01 Sep, 2014
I am preparing another issue of the Extra Helping to go out this week. Woot! If you live/shop/love the Westboro/West Wellie part of Ottawa and you like things that sparkle you will not want to miss this one. You can read more about the Extra Helping and sign up right here.
I have this compulsion in which I need to DO STUFF; go places, see things, mark a special day with something memorable. And so when a special day comes up, like the last long weekend before the start of school, I can’t let it go by without Doing Something Awesome. And that, my friends, is how we decided to find a place for an aerial tour/zipline adventure nearish to Ottawa. There are several from which to choose:
- Camp Fortune’s Zip lines and Aerial Experience
- Arbraska – Laflèche Park (I wonder if this is the former Aventure Laflèche Cave and Aerial Park?)
- Logos Land Resort
- Mont Tremblant
- … and Chutes Coulogne, which is where we ended up on Our Day of Awesome.
We tried booking a reservation at the first two places and were unsuccessful, but that was totally our fault since we were trying to book our treetop adventure on the day of. (Note to self: zip lines and aerial adventures need to be booked ahead of time.) Mark called les Chutes, who have a smaller treetop obstacle course that includes a few short zips, AND they didn’t require a reservation. Phew.
Les Chutes Coulogne is about a two-hour drive from Ottawa and I’d forgotten, but it’s one of my favourite drives. We took one route to get there, another to come back (via Shawville) and it is so pretty… rolling hills and farmland and red barns and fields of sunflowers and clouds and peeks at valley below along a twisty two-lane highway. It’s like driving through a dream.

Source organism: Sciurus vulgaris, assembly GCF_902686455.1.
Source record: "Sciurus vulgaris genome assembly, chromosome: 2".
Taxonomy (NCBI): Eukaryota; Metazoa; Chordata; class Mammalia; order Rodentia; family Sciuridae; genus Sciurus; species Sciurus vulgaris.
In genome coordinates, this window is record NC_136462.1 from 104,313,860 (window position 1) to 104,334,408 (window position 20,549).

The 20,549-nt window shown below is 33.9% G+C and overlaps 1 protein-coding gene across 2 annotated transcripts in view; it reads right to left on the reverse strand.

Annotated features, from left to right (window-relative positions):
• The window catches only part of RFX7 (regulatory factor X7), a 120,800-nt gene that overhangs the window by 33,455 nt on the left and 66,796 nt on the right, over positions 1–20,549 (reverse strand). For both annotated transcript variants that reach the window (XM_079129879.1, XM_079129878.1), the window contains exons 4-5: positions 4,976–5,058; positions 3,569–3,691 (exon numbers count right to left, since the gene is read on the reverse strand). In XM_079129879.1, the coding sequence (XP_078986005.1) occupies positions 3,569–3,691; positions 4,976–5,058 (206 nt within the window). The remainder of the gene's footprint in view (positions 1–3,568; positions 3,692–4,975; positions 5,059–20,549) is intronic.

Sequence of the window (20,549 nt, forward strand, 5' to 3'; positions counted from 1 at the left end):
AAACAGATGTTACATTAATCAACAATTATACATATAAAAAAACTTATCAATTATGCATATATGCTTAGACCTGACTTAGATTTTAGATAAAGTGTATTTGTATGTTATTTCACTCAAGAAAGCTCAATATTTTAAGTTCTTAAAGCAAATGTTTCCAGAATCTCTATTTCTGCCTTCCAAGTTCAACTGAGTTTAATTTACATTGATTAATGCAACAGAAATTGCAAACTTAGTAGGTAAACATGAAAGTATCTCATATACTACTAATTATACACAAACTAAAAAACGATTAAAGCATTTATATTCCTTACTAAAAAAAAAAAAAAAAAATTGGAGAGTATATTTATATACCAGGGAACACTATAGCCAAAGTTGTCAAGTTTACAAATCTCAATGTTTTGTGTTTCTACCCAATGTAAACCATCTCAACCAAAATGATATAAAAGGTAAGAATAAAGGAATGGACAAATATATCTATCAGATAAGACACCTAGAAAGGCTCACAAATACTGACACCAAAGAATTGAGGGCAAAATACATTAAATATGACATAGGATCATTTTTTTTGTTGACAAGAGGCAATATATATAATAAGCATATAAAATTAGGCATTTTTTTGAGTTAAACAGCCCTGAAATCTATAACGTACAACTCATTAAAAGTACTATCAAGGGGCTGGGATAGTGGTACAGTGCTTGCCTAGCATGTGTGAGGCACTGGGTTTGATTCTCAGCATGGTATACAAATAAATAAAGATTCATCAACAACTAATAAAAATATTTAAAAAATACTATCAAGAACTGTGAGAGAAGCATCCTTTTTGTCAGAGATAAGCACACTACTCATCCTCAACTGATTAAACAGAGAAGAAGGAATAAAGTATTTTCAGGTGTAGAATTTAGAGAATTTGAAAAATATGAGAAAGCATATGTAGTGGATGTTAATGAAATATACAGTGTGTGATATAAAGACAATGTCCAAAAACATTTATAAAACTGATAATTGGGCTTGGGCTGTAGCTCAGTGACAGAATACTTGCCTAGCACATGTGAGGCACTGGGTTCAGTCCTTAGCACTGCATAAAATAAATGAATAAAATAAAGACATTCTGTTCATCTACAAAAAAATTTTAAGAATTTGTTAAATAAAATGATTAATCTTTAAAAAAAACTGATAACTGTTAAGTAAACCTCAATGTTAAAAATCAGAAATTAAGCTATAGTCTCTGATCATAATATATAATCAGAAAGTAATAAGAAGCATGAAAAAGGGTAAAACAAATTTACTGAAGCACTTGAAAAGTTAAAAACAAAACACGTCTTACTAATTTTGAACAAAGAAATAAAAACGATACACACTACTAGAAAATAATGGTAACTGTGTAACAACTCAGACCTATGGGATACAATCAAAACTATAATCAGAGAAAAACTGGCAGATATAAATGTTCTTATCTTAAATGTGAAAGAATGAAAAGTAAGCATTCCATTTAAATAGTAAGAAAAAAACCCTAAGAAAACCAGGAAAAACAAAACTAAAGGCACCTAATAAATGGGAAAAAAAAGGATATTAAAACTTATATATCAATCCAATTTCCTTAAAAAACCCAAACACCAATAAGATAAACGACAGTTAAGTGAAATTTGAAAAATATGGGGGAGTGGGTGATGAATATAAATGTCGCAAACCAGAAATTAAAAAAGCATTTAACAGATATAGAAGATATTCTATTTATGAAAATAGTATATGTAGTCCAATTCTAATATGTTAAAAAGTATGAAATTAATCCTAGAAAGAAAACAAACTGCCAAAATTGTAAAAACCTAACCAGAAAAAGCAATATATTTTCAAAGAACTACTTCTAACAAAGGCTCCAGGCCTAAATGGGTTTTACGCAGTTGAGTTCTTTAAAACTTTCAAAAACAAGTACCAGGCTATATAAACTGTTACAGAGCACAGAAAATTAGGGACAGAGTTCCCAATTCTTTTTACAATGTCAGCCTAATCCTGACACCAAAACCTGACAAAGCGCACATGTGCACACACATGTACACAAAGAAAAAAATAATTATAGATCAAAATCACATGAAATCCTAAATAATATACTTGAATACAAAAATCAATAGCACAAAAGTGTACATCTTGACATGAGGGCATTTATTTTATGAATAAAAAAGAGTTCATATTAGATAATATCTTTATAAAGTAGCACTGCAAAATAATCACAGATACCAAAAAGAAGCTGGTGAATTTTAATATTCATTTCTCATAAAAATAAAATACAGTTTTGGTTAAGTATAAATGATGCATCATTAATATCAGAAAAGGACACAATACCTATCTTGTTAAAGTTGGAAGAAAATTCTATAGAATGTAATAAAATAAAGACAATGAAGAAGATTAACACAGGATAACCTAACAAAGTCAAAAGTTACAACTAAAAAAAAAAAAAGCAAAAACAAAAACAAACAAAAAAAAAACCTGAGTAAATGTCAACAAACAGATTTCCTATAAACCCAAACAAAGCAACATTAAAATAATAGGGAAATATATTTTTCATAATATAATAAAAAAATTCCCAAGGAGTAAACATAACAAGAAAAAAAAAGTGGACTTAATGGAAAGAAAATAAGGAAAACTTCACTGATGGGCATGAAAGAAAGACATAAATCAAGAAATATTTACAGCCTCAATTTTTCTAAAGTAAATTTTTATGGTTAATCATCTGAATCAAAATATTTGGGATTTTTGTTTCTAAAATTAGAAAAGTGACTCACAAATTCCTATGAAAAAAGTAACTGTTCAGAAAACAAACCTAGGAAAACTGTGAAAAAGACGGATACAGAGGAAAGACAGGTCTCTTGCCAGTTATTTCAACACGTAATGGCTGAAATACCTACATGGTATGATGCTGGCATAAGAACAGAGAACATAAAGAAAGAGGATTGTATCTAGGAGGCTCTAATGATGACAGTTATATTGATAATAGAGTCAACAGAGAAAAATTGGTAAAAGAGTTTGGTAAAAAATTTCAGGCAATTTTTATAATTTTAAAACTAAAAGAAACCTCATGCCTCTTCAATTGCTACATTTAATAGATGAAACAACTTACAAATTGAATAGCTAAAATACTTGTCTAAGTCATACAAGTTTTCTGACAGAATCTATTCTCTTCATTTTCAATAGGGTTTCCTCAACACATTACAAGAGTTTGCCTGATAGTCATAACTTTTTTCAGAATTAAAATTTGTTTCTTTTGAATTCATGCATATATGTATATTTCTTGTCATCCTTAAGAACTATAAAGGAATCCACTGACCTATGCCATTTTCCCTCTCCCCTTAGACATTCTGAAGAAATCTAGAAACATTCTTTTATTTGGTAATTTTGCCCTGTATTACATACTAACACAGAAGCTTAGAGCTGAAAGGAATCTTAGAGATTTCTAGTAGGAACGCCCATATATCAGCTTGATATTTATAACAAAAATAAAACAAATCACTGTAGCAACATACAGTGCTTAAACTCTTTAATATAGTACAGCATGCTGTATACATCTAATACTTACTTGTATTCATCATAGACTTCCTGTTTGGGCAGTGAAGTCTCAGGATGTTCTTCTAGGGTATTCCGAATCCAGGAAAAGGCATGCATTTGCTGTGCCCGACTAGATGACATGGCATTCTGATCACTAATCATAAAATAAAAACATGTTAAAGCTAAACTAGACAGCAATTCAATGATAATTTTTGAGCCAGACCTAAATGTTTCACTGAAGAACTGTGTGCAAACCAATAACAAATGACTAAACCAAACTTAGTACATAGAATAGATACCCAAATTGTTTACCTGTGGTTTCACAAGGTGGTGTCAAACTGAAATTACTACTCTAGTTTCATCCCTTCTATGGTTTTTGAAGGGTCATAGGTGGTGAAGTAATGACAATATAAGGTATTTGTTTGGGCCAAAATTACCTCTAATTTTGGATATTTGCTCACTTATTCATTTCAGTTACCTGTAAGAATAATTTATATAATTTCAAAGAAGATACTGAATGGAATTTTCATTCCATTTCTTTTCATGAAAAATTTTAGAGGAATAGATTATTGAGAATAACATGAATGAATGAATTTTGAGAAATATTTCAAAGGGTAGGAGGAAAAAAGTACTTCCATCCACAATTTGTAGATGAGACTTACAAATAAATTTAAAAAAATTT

We were in too much of a hurry to pack a lunch so we stopped at a chip truck called Pique Patate in Mansfield-et-Pontefract before we arrived for our aerial tour. There is no shortage of casse croutes in Quebec, as many of you probably know, so we were relatively certain we’d find one along the way. This one was located at a busy intersection across from a cemetery, and lunch for four was only $25. I had a pogo with a side of yellow sweet mustard.
I’m glad we stopped because there is virtually no food to be had at Chutes Coulogne outside of chips and chocolate bars. But that is neither here nor there.
We arrived, paid up, and waited to be outfitted with our gear. While we waited we checked out a play area for the younger set. They had the kind of play structures that, frankly, should be installed in every playground everywhere:
After awhile we were collected by a nice young fellow and who set us up with our gear and gave us a lesson in climbing and zipping.
Sidebar for us vain types: harnesses and helmets are not meant to be stylish. I wore long shorts and wished I’d thought to wear my knee-length yoga pants and stretchy top as it would have been more comfortable.
There are a few different packages at Chutes Coulogne but we decided to go with the obstacle course. I wasn’t sure what to expect, because the lady in the office told us that it was a half hour experience, but it turned out to be a pretty good choice for our family. I also think it’d be a good one for people who’ve never done anything like this before.
The course consists of ten different challenges: ladders, suspended bridges, high wires, and a few zips. It starts easy and gradually gets more difficult. Some family members were a bit more confident than others, but we all did it, and lived to tell the tale.
I think it took us an hour to get through, and it was enough for me. I was pretty pooped at the end of it and even though a couple of the younger family members were keen to buy admission to the longer zip lines I couldn’t find it in me to do it. Next time for sure.
Instead we went explored les Chutes historical trail, which is included in the cost of admission. The area has a really interesting history, and I recommend visitors not skip it. This self-guided tour illustrates an important chapter in our Canadian history: the lumber trade. Men living in the wilderness, giving their blood, sweat, and tears, and more often than not, their lives, to make a few dollars in return for a commodity everyone needed.
There is an easy walking path with signs along the way, as well as some spectacular views of the waterfall, a man-made log chute, and a landscape forever changed by commercial interests: